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I know the typical variance formula for correlated random variables, but can't seem to find the variance for a linear combination of uncorrelated random variables.

Now there are a few things regarding uncorrelated variables that obviously play into this: - Two random variables are said to be uncorrelated if their Cov(X,Y)=0 - The variance of the sum of uncorrelated random variables is the sum of their variances

But what about the variance itself for a linear combination of these r.v.'s?

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    $\begingroup$ What is the question? You seem to know everything already $\endgroup$
    – Aksakal
    Sep 19, 2016 at 20:36
  • $\begingroup$ Is there a formula for the variance of a linear combination of uncorrelated random variables? I know the rules regarding variances, but can't seem to find the formula for a linear combination of these r.v.'s anywhere. Sorry, I edited my question to include "linear combination" $\endgroup$
    – coderX
    Sep 19, 2016 at 20:43
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    $\begingroup$ It is the sum of the individual variances $\endgroup$
    – Carl
    Sep 19, 2016 at 20:43
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    $\begingroup$ for two variables, see stats.stackexchange.com/a/123963/805 or more generally en.wikipedia.org/wiki/Variance#Basic_properties (then taking advantage of the fact that when the covariances are 0 the terms including them will drop out) $\endgroup$
    – Glen_b
    Sep 20, 2016 at 4:25
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    $\begingroup$ Possible duplicate of Use the properties of linear combinations to derive means and standard deviations $\endgroup$
    – Tim
    Feb 27, 2017 at 19:11

3 Answers 3

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Let $Z$ be a linear combination of two random uncorrelated variables $X$ and $Y$ so that:

$$Z=aX+bY$$

Then:

$$var(Z)=a^2·var(X)+b^2·var(Y)$$

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There's some confusion. "Variance" is not a property of a pair of variables, it's a property of a random variable. If your r.v. happens to be the sum of two others, then there is a formula for that variance as a function of the other two. It depends on the correlation, and if that correlation is zero, then plug in zero, and there you go. To take from Pere's answer, if $$ Z = aX+bY $$ then $$\newcommand{\var}{{\rm var}} \var(Z)=a^2·\var(X)+b^2·\var(Y) + 2·{\rm cov}(X, Y) $$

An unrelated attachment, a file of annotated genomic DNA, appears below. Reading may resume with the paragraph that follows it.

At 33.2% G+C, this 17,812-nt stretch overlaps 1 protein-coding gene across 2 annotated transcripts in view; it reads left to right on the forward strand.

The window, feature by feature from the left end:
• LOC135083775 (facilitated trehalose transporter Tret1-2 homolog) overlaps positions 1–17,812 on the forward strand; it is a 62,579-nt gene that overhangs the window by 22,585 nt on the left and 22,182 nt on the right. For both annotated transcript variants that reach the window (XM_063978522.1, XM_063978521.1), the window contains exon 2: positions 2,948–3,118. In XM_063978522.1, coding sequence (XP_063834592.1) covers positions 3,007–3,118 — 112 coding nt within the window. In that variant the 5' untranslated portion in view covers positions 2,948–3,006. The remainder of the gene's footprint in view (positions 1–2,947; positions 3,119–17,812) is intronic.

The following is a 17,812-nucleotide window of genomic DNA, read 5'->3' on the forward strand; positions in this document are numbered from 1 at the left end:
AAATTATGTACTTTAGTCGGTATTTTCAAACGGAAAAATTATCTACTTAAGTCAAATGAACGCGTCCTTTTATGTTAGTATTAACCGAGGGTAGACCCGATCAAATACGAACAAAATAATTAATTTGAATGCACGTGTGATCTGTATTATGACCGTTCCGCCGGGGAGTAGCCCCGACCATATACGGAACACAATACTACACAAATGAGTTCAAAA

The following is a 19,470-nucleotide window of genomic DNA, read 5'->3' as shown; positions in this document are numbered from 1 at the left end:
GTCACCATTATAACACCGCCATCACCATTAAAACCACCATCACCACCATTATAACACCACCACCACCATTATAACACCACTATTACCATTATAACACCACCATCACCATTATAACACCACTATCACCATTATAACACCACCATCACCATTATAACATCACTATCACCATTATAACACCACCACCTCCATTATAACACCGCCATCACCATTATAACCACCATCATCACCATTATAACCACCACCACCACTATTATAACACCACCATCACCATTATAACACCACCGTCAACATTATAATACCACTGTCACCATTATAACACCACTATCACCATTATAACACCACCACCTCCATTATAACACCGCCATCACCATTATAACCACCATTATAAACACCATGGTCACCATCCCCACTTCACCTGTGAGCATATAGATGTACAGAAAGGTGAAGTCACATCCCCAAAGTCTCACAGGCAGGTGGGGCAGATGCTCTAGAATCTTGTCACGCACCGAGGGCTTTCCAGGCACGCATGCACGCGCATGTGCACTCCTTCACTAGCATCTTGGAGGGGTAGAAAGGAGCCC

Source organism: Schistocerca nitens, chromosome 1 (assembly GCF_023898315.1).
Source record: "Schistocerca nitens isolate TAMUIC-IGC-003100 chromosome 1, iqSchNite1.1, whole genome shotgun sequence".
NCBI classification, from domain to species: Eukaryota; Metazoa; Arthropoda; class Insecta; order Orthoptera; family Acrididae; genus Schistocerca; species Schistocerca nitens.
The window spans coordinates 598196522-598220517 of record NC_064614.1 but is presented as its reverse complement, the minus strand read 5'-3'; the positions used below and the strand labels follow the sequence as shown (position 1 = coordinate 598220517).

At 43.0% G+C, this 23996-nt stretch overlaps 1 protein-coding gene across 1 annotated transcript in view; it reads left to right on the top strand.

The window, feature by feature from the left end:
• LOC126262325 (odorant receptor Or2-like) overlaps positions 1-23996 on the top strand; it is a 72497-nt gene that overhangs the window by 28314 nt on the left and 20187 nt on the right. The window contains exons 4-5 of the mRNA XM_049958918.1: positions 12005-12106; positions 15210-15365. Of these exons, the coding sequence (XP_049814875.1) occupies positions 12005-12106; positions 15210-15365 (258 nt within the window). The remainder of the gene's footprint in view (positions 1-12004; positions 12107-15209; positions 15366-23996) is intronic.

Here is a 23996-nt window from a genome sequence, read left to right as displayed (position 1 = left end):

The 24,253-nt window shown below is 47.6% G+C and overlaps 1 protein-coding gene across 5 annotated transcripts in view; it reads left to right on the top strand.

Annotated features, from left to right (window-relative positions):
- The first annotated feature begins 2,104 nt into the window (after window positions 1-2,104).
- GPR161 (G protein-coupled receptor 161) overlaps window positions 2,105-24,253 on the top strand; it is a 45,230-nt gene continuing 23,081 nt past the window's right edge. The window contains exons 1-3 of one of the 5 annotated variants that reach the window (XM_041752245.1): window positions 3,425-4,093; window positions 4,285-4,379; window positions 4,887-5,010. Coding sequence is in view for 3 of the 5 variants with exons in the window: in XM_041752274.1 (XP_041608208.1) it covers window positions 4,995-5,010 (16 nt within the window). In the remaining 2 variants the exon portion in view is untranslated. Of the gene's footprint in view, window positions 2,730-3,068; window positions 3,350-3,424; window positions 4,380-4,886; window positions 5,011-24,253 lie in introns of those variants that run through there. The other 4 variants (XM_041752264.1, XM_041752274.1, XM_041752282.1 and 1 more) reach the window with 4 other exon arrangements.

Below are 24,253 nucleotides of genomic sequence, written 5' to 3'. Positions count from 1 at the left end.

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    $\begingroup$ Isn't a factor $a.b$ needed before the covariance term? $\endgroup$ Feb 25, 2017 at 17:48
  • $\begingroup$ @f.g., you shouldn't edit someone's post to correct it. Instead, leave a comment, downvote, post your own answer, etc. $\endgroup$ Feb 27, 2017 at 18:54
  • $\begingroup$ That was my own answer. "Filipe" was just the profile I was using on another machine. (for boring reasons). $\endgroup$
    – f.g.
    Feb 28, 2017 at 20:13
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If $X_1, ..., X_K$ are all uncorrelated with each other, then

$$ {\rm var} \left( \sum_{i=1}^K a_i X_i \right) = \sum_{i=1}^{K} a_i^2 {\rm var}(X_i) $$

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  • $\begingroup$ This was already said in the two previous answers... $\endgroup$
    – Tim
    Feb 27, 2017 at 19:03
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    $\begingroup$ The previous two answers pre-specified the case where $K=2$ $\endgroup$ Feb 27, 2017 at 19:04
  • $\begingroup$ Yes, but extending it to K>2 cases is pretty obvious since it follows from the same general properties of variance... $\endgroup$
    – Tim
    Feb 27, 2017 at 19:06
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    $\begingroup$ Tim, all of the answers here are pretty obvious. This is a question with an obvious answer that takes about 3 seconds to google. And it's a duplicate. And the OP gives the answer in the statement of this question. I don't know why you're singling me out here. The question was already bumped by gung so I went ahead and added this answer because the OP asked about the variance of a linear combination, without pre-specifying that there are only two. I added something beyond what was already said (unlike the previous two answers, frankly). ~Fin~ $\endgroup$ Feb 27, 2017 at 19:10
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    $\begingroup$ If I'd searched and found a question that had been inactive for 6 months and bumped it just to add this answer, I guess I could understand your point of view, but I didn't. The fact is, it popped up at the top of the queue, I read it, and I added a piece of information that no one else had mentioned yet. Was it a profound piece of information? No. But, it could be useful to a future reader. Whether or not the OP accepted an answer seems immaterial. $\endgroup$ Feb 27, 2017 at 19:18

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